Mexican Christmas foods you’ll want to serve up for the holidays

By Lauren Cocking
December 18, 2018, 10:30:40 AM EST


(Photo: Marcos Castilo / Dreamstime)

In Mexico, Christmas can be a near month-long affair of food, drink, and festivities. It all gets officially started on December 16th, thanks to Posadaseason when Mary and Joseph searched for room at the inn, and doesn’t technically finish until January 6, a.k.a. King’s Day. It’s no wonder there are so many traditional, filling, and freezer-friendly drinks and dishes floating around.

1. Tamales


(Photo: Tono Balaguer/Shutterstock)

Endless internet memes have lambasted the Mexican tendency to, shall we say, over-preparewhen it comes to tamales. In fact, legend has it you might still be digging out last year’s tamales from the freezer as December rolls around once again. Hyperbole aside, it’s no exaggeration to say that these steamed corn parcels, wrapped in either corn husk or banana leaves and filled with meat, sauce, cheese, chili or some combination of the above, are the most popular Christmastime dish in Mexico.

2. Romeritos


(Photo: katiebordner (CC BY 2.0) / Flickr)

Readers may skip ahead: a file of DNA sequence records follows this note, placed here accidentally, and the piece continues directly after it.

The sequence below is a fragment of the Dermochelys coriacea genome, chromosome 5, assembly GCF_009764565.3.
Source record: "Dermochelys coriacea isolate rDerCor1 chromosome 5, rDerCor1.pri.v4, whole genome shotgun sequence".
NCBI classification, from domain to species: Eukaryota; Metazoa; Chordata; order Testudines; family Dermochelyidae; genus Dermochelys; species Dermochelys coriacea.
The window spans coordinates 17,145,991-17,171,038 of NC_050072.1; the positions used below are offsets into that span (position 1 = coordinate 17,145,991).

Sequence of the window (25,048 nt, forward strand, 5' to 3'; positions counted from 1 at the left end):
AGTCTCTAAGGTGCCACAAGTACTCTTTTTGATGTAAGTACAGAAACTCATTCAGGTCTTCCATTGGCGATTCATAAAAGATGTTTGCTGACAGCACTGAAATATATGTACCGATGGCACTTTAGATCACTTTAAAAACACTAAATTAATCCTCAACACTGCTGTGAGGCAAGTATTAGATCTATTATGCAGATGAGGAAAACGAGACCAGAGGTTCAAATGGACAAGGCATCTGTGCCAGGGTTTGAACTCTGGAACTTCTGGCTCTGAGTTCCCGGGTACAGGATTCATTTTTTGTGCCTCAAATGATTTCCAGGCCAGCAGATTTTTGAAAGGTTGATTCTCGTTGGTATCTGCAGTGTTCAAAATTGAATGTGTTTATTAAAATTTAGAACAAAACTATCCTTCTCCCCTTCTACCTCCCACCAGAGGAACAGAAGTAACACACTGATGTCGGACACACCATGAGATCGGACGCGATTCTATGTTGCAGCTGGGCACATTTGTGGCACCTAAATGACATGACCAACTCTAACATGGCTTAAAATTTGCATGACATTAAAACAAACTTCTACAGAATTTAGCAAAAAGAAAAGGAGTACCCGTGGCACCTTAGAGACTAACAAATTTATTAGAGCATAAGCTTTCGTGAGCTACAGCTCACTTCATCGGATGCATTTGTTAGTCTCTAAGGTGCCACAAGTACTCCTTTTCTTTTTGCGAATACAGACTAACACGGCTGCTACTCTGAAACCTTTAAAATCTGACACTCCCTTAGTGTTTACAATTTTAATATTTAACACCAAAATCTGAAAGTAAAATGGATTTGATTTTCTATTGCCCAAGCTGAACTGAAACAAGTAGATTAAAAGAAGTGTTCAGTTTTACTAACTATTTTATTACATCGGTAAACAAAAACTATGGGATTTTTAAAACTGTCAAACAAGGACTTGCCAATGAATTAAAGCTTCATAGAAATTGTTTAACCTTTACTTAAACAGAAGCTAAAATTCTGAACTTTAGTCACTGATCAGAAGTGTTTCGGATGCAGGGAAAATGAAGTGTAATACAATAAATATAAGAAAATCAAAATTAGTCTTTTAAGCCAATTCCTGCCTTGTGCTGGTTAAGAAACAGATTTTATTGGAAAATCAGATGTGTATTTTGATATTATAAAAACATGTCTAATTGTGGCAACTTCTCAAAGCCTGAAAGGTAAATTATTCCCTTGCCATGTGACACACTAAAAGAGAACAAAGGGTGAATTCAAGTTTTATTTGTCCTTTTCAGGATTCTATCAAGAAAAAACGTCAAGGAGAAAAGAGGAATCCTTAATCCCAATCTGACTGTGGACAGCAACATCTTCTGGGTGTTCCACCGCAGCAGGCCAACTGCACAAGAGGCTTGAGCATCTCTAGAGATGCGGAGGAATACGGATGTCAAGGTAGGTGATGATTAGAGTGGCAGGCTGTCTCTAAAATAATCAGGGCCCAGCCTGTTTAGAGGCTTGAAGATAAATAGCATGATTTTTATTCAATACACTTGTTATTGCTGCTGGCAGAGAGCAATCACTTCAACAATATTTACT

Originating in Southern Mexico, romeritosare, in a way, the Marmite of the Mexican holiday foods. Some people love this dish made of seepweed sprigs, which often comes doused in mole sauce and accompanied by prawns and potatoes, while others can’t stand it. Regardless, the tradition of dishing up romeritosendures, although you’ll be very hard-pressed to source them outside of the Christmas (and Lenten) periods.

3. Tortas de Bacalao

tortas de bacalao

(Photo: rocharibeiro/Shutterstock)

Bacalao(salted codfish) is a staple of the Mexican Christmas period. Go to any Mexican market or store in the run-up to Christmas Eve and you’ll see huge slabs of the stuff everywhere. Whilebacalaocan be served upa la Vizcaína, a richly flavored, tomato sauce-doused dish, the most convenient (and portable) way to sample this seasonal treat is as a torta de bacalao, encased in a soft bread roll.

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